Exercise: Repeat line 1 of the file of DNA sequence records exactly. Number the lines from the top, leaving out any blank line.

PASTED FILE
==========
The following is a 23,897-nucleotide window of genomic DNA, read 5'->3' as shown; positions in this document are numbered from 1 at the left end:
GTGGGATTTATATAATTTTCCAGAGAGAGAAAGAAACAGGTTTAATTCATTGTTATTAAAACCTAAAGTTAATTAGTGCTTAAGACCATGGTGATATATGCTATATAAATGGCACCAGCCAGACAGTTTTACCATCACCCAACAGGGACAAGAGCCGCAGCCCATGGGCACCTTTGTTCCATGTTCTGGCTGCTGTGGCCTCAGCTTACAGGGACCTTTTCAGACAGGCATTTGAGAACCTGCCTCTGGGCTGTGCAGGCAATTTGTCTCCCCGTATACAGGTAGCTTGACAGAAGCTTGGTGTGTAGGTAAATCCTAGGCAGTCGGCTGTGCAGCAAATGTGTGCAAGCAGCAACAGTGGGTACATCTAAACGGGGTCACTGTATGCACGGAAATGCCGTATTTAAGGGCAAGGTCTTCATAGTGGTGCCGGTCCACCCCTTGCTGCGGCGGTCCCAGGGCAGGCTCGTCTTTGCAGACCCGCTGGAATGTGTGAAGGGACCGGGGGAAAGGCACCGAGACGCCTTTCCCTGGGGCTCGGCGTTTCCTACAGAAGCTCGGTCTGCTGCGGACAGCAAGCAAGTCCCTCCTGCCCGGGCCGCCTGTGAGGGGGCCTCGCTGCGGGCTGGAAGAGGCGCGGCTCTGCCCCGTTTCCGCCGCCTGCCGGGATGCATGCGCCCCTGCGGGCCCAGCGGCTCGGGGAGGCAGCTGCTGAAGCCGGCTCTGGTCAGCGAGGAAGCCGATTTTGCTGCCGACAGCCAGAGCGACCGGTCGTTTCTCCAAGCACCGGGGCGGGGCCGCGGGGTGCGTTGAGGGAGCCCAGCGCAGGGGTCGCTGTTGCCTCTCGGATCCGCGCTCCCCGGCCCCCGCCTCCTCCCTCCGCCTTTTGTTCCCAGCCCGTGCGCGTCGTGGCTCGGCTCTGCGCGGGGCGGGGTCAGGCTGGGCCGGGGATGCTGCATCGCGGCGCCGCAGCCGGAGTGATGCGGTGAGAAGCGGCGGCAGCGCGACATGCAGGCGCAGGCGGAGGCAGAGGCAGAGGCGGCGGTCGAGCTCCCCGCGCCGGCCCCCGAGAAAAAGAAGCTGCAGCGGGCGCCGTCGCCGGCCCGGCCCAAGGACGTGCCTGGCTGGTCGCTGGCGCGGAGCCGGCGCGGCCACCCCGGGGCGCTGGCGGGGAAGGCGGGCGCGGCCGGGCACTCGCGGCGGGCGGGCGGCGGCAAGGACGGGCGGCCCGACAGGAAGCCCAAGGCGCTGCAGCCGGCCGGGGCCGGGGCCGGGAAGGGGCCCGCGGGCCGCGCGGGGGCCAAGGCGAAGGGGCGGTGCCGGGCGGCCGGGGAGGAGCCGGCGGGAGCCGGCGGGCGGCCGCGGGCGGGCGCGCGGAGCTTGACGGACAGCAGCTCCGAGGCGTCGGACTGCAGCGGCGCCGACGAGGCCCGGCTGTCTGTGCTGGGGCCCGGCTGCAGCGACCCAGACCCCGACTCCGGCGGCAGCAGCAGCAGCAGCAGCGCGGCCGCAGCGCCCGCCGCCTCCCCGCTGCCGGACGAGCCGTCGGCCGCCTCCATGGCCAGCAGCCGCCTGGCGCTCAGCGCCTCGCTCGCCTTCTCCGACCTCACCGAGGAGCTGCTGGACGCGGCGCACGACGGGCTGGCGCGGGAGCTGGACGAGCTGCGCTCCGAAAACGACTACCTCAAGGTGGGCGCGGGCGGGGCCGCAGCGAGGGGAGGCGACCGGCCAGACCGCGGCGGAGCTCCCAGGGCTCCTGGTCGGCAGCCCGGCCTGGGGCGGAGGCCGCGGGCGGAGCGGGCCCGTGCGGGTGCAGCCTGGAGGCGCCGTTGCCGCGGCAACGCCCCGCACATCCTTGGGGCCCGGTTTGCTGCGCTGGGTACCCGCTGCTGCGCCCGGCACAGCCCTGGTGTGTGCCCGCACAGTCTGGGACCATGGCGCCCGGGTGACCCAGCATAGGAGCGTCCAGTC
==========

The following is a 23,897-nucleotide window of genomic DNA, read 5'->3' as shown; positions in this document are numbered from 1 at the left end: